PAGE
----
Developer sues “lifelong family friends” over failed Coachella hotel

Stuart Rubin alleges partners engaged in “conspiracy” with lender Calmwater

Developer Sues “Friends” Over Derailed Coachella Hotel
Calmwater Capital's Larry Grantham, GSS Law's Gary Stiffelmanand Stuart Rubin with 84141 Avenue 48 in Coachella (Loopnet, Calmwater Capital, LinkedIn)

For one developer, a lifetime of friendship did not preclude a legal mess. 

Stuart Rubin has filed a countersuit against a group of business partners and lenders, including people he described as “lifelong family friends,” over a failed hotel project near the site of the Coachella Arts and Music Festival. The development, an unfinished 250-key hotel that was set to operate under Intercontinental’s Hotel Indigo brand, went through foreclosure and was put on the market with a $30 million asking price last year.

In a complaint filed in California’s Central District Court earlier this month, Rubin sued lawyers Gary Stiffelman and Richard Pachulski and their firms along with lender Calmwater Capital. In the court filing, Rubin accused Stiffelman and Pachulski, both of whom served as counsel and partnered with him on projects for decades, of entering into “clandestine agreements” with Calmwater to seize control of his assets. 

The lawsuit comes nearly four years after Stiffelman filed a $50 million lawsuit against Rubin and his family, alleging that Stiffelman was saddled with millions of dollars in payments after the project’s finances dissipated through “incompetence and fraud.” According to a previous report from the Palm Springs Desert Sun, Stiffelman claimed that Rubin convinced him to keep pouring in money to guarantee debts for the project, which supposedly burned through $50 million in funding. In the complaint, Stiffelman, who said that he paid $4 million for an equity position in the development, alleged that he could be liable in relation to $25 million in loan guarantees. The case remains open, with a jury trial scheduled to start in September next year. Stiffelman did not respond to a request for comment.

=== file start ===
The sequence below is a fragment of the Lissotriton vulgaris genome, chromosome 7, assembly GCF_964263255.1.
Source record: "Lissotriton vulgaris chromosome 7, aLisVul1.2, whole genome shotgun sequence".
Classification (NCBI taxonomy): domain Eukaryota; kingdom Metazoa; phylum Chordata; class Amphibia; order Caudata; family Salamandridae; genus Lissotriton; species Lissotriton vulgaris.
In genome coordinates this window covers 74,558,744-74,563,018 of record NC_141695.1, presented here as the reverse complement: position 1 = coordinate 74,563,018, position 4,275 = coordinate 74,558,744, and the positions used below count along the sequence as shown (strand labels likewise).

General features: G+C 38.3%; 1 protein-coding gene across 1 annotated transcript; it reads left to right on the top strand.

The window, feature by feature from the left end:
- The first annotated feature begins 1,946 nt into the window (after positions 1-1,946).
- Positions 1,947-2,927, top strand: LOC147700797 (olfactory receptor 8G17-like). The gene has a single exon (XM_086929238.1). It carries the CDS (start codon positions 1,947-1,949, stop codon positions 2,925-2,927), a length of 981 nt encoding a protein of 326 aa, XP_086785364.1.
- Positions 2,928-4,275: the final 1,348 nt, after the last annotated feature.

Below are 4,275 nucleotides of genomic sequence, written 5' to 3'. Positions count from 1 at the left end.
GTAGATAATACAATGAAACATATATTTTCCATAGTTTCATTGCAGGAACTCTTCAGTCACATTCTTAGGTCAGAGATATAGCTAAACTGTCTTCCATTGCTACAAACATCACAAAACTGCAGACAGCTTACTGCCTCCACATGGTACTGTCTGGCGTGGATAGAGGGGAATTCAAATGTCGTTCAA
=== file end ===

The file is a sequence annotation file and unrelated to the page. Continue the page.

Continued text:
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Rubin’s lawsuit paints an entirely different picture. In his complaint, he alleges that Stiffelman and Pachulski colluded with Calmwater in a “fraudulent conspiratorial enterprise” to push him into insolvency. 

“Seeing an opportunity when plaintiff Stuart Rubin began facing significant litigation pressures from multiple angles involving the development of a hotel property in Coachella, California, his two lifelong family friends used the litigation as an opportunity to betray him,” the complaint reads. 

“The motives are legion. However, at a minimum, Pachulski hopes to force Stuart Rubin into insolvency so that he can wrest away interests in commonly held investments, shared among their families for decades, and Stiffelman hopes to protect what remains of his assets from liquidation, if not recoup such assets off of Rubin’s back.”

Rubin started construction on the hotel in 2017. A year later, the developer secured a $24.4 million mortgage from Calmwater. The loan went into default shortly after. Glenroy Coachella, the entity that owned the project, filed for bankruptcy in 2021. In 2022, Riverside County officials proposed converting the site, once billed as a “modern luxury oasis,” into a drug rehabilitation facility. 

Rubin seeks unspecified amounts in compensatory and punitive damages.  

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